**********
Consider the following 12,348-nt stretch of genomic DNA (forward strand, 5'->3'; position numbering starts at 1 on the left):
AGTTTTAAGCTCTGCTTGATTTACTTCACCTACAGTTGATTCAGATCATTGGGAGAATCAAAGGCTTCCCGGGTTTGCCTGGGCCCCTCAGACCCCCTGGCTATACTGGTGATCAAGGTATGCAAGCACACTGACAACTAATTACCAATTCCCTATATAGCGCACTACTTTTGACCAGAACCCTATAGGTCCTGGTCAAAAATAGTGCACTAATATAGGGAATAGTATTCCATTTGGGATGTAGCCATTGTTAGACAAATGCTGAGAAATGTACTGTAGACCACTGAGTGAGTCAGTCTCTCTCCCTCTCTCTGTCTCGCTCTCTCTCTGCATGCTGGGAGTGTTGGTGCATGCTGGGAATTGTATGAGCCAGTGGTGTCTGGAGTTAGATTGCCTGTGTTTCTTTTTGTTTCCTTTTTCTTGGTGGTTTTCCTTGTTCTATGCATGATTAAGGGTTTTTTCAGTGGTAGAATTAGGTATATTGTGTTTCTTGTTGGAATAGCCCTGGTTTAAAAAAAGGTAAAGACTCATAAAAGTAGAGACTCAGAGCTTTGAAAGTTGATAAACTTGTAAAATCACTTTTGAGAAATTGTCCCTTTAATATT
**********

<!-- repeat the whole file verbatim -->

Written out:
Consider the following 12,348-nt stretch of genomic DNA (forward strand, 5'->3'; position numbering starts at 1 on the left):
AGTTTTAAGCTCTGCTTGATTTACTTCACCTACAGTTGATTCAGATCATTGGGAGAATCAAAGGCTTCCCGGGTTTGCCTGGGCCCCTCAGACCCCCTGGCTATACTGGTGATCAAGGTATGCAAGCACACTGACAACTAATTACCAATTCCCTATATAGCGCACTACTTTTGACCAGAACCCTATAGGTCCTGGTCAAAAATAGTGCACTAATATAGGGAATAGTATTCCATTTGGGATGTAGCCATTGTTAGACAAATGCTGAGAAATGTACTGTAGACCACTGAGTGAGTCAGTCTCTCTCCCTCTCTCTGTCTCGCTCTCTCTCTGCATGCTGGGAGTGTTGGTGCATGCTGGGAATTGTATGAGCCAGTGGTGTCTGGAGTTAGATTGCCTGTGTTTCTTTTTGTTTCCTTTTTCTTGGTGGTTTTCCTTGTTCTATGCATGATTAAGGGTTTTTTCAGTGGTAGAATTAGGTATATTGTGTTTCTTGTTGGAATAGCCCTGGTTTAAAAAAAGGTAAAGACTCATAAAAGTAGAGACTCAGAGCTTTGAAAGTTGATAAACTTGTAAAATCACTTTTGAGAAATTGTCCCTTTAATATT